ADAMS CANYON TRAIL
Adding this hike to my list of close to the city quickies. It checks off some crucial boxes: dog friendly, within 30 minutes of SLC, accessible year round, and was a remarkable demonstration of natural beauty. Check, check, checkity check check.
Adams Canyon starts right off of HWY 89 from a medium sized gravel parking lot. You'll head up relatively steep and remarkably muddy switchbacks for the first half mile until you start your journey into the canyon. You will follow the North Fork Holmes Creek for the entire hike, which is always a plus when solo hiking with the pups. I never mind carrying water for the pups, but when Mother Nature provides a drinking fountain for them I consider that a major win.
The time of year I completed this hike is very pertinent because most of my experience is centered around the challenge of the terrain that day. I ventured into Adams Canyon on a Monday morning in January after a week of intermittent snow and 45 degree days. Many know the havoc that wreaks on a trail, but for those that don't: ICE. Parts of the trail were solid ice, and when I say parts I mean at least half of the trail. This was a new challenge for me. I have hiked far, I have hiked high, but I haven't done much hiking with this tricky type of footing. To say it was humbling would be an understatement. On an upward angle I would have to crawl, on all fours, grunting like a wild woman. To move on a downward slope I would either crouch down, curl into a ball, and glissade, taking every rock and branch straight to the bum, or I would contort myself into some type of demented crab walk that I remembered being forced to do in gym class as a young girl. I relied heavily on the strength of tree roots and at times would have to thrust my hand deep into the wet snow searching for a boulder that I could wrap my frozen fingers around. Quite frequently I would take a step forward and slide three feet backwards.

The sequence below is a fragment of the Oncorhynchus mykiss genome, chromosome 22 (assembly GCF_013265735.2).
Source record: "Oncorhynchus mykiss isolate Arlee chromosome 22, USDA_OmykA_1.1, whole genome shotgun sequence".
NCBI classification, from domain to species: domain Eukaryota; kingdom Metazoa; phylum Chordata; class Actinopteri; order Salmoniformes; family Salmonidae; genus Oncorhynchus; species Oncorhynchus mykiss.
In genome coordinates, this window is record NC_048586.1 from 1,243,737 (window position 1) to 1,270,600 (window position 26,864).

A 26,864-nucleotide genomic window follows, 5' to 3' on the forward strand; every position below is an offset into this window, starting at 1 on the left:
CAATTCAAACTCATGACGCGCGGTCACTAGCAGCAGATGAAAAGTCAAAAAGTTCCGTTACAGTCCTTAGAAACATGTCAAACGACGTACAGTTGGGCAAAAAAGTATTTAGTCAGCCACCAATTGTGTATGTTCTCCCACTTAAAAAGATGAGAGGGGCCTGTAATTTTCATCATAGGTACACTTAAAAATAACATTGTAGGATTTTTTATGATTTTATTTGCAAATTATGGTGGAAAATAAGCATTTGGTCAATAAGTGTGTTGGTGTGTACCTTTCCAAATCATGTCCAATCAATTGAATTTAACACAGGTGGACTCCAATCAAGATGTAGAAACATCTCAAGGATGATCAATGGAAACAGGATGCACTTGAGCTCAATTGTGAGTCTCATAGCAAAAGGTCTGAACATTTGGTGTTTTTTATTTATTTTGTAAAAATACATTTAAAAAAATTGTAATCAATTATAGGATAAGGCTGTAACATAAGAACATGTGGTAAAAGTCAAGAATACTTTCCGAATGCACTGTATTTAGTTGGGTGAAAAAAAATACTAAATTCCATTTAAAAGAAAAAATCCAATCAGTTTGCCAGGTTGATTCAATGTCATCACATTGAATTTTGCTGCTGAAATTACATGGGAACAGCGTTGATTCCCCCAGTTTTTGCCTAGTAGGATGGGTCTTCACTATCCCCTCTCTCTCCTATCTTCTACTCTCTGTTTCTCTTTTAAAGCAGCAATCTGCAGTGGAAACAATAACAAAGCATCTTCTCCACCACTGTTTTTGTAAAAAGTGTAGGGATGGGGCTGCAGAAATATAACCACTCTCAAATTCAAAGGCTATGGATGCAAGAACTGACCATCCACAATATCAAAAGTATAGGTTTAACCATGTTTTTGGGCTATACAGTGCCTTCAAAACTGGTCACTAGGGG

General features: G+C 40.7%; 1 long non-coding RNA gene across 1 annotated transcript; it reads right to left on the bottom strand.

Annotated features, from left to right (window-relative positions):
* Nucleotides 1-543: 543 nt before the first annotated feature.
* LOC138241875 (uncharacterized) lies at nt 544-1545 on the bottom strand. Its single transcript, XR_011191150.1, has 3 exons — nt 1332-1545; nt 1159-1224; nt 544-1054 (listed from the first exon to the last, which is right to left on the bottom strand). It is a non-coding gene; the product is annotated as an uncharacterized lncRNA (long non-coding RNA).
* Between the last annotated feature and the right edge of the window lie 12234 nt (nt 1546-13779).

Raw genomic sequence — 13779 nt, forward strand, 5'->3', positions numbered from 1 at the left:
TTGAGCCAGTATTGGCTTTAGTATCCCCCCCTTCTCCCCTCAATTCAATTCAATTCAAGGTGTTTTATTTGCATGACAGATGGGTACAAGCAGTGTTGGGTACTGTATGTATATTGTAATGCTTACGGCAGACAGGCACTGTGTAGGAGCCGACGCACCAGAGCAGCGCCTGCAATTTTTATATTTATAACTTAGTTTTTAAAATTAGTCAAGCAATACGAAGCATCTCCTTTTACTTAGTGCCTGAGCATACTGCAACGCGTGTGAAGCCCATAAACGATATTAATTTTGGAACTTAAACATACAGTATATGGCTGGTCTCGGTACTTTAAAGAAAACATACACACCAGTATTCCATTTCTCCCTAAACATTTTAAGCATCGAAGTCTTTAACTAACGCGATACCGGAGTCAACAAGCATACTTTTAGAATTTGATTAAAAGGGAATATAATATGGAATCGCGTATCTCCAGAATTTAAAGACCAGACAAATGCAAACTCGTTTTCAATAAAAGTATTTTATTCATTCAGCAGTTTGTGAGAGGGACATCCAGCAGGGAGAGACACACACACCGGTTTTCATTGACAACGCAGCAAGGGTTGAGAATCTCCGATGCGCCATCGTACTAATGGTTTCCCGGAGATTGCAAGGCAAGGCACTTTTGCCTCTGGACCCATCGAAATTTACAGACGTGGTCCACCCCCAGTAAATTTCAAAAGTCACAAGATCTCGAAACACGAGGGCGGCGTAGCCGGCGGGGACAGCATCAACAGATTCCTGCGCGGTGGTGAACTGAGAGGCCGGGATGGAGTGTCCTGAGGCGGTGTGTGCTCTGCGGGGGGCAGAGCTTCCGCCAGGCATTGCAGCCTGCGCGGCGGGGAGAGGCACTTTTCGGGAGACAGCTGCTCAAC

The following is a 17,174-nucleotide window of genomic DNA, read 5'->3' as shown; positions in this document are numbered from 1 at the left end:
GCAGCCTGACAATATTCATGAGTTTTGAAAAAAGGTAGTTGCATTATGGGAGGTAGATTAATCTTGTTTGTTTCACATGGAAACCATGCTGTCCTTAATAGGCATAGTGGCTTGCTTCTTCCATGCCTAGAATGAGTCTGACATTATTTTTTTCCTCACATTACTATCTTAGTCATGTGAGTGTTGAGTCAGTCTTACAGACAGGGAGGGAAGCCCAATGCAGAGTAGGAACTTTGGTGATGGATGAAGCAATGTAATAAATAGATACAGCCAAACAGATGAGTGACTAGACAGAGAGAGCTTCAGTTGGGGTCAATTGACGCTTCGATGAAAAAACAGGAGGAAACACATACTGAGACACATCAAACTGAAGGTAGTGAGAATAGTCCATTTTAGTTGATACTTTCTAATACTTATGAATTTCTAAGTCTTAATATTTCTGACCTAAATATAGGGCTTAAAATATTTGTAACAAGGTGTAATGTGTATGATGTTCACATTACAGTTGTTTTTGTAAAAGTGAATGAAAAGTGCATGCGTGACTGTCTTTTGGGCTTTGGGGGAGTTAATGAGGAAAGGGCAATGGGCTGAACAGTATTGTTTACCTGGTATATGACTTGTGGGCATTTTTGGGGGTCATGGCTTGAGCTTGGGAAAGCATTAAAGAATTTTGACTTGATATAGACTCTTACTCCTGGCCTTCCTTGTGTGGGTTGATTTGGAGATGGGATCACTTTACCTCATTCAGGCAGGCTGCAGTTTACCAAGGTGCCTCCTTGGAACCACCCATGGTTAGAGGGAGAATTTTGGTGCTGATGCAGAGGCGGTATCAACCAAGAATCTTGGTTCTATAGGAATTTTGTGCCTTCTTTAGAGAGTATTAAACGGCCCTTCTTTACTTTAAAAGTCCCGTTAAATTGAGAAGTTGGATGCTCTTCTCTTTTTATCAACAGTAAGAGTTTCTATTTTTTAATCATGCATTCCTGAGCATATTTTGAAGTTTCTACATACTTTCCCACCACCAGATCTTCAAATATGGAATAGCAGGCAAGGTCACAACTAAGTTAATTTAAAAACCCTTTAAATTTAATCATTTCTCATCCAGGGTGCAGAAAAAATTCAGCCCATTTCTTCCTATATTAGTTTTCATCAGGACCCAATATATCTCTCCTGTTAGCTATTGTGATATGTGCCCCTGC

After just over two and a half miles you reach your prize: the falls. All of the struggling, suffering, and frustration was quickly forgotten when I rounded the corner to see the stunning sight of a half frozen waterfall. I had an extra appreciation for the gorgeous scene in front of me, and I have the challenging terrain to thank for that. I really really love a good challenge.
The two other folks I ran into on the trail were both outfitted with crampons. A piece of trail gear that I don't own but after today will likely invest in.
Deeper into the winter season, if it ever comes, I am definitely making a return trip to see the progress that the lower temperatures have made on their natural ice sculpture.